Trailer maker to close plant in Hancock

Washington Co. factory employs 289 people

February 03, 2005|By Meredith Cohn | Meredith Cohn,SUN STAFF

A travel trailer manufacturer that employs nearly 300 people in Hancock announced yesterday that it will close the plant - the third large employer reportedly shutting down in a Western Maryland county that until recently had been one of the hotter economic development areas in the state.

Fleetwood Travel Trailers Enterprises Inc., one of Washington County's largest employers, said it would close the doors of the factory by April 1 and lay off 289 workers.

The Hancock facility and the others indicating they would close in the past month counter some of the economic progress of the region. With rising home prices, new retail and a new satellite campus of the University of Maryland, the area has added jobs and fared better than other parts of the historically rural and industrial western side of the state.

"They say bad things come in threes, and hopefully this is our third, and we're done for the year," said Tim Troxell, executive director of the Hagerstown-Washington County Economic Development Commission.

Fleetwood has been in operation since 1969 and makes "fifth wheels," a type of recreational vehicle towed by pickup trucks, he said. The company makes a similar product line at a nearby facility in Williamsport. Some of the workers might be relocated there or to another facility in Pennsylvania operated by the Riverside, Calif.-based company.

Before the recent spate of closing announcements, the county unemployment rate was 3.3 percent - below the statewide average of about 4 percent.

Williamsport plant

Last month, union officials told the county that GST AutoLeather Inc., based in Hagerstown, would lay off workers at its retanning division near Williamsport within six months as it moves work to Mexico. However, the company has not officially notified county officials that it would close or lay off its 160 workers.

Phoenix Color Corp. is closing a book-text printing plant north of Hagerstown that employs 180 people. Some of those workers are expected to be transferred to other company facilities.

State officials plan to help all the laid-off workers understand their unemployment benefits, retraining opportunities and other available services, said Linda Sherman, a spokeswoman for the state Department of Labor, Licensing and Regulation.

The county has seen some companies move in and expand recently - some with starting salaries close to those of the closing facilities but likely below what some long-time workers were earning. Troxell said plant and warehouse jobs are expected to pay from $11.50 to $13 to start.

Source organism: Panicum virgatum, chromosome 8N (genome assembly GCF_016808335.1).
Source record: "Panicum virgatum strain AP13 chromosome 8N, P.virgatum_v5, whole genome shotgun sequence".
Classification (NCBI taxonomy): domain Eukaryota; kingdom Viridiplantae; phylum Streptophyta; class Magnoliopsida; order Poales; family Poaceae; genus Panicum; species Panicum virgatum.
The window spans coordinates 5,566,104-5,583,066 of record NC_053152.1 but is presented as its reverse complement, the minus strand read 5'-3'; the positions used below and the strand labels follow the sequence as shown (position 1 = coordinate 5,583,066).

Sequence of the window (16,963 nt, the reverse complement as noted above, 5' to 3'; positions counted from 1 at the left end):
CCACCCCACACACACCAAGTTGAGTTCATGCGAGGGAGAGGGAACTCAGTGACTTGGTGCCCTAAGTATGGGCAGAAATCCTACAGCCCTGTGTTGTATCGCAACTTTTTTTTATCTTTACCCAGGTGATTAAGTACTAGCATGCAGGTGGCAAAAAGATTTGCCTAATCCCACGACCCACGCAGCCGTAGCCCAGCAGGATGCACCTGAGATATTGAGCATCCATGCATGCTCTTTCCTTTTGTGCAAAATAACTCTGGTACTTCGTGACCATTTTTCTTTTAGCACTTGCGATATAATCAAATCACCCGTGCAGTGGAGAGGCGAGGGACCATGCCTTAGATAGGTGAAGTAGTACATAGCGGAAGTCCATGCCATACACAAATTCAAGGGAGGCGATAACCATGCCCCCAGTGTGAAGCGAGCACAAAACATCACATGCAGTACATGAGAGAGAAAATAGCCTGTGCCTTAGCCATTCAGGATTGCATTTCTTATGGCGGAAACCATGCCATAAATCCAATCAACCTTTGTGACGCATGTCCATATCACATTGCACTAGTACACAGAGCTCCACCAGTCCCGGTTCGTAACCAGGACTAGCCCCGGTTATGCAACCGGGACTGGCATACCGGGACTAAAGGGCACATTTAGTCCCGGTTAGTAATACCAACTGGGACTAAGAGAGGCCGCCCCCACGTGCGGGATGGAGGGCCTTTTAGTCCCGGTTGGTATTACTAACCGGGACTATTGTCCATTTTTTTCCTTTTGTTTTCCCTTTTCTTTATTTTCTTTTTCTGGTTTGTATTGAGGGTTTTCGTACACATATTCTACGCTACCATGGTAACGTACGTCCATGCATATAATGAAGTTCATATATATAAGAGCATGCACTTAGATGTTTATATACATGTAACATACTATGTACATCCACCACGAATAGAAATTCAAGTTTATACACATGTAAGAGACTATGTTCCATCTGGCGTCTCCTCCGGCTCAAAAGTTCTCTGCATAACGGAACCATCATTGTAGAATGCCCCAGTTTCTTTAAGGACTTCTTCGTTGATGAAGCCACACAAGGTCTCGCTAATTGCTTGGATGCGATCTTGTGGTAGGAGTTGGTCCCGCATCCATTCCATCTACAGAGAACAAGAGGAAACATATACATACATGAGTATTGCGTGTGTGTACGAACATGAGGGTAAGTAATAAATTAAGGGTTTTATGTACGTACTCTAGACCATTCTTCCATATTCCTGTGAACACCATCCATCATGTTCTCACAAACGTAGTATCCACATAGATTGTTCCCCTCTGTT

Troxell said the county announced creation of 1,600 jobs in 2004. Tractor Supply Co. and FedEx Ground are constructing distribution centers that expect to employ 180 and 400, respectively. Home Depot Inc. has added 125 jobs, and Netconn Solutions, a systems integration and consulting company, is adding 40 workers.

Growing pains

John Hopkins, associate director for applied economics at RESI, the research and consulting arm of Towson University, said the county is experiencing growing pains.

"They are seeing a lot of job growth, but they're also seeing some job losses," Hopkins said. "That region is growing as it starts to become a bedroom community for the Washington area, but also the economy is expanding out there, providing its own job growth. ... It has an advantage for distribution and logistics and those types of jobs that move goods around, because you're right on the I-70 corridor, you have I-81 there."

He said the Fleetwood factory closing would be significant, but said he expects the jobs to be replaced.

Fleetwood has been reporting declining sales of trailers, although the company's manufactured-home division was on an upswing.

In the third quarter, which ended Jan. 23, revenue in general declined 5 percent to about $565 million, the company reported. That compares with $598 million in the comparable quarter last year.

Fleetwood indicated in that report, issued Jan. 27, that it had idled some of its RV plants for a week so it could work down its inventory.

Shares of the company closed at $8.93 yesterday on the New York Stock Exchange, down 21 cents.

Kathy Munson, director of investor relations, said the company operated three trailer plants in close proximity and was consolidating. The Williamsport plant and one in Somerset, Pa., could be expanded if the trailer business picks up for the company, Munson said.

"The housing business is coming out of a long, long slump, and we think we're on the road to improvement," she said. "The RV business has been very strong in the last year, but our sales have been disappointing. ... It's less expensive to run two plants than three."

Sun staff writer Jamie Smith Hopkins contributed to this article.

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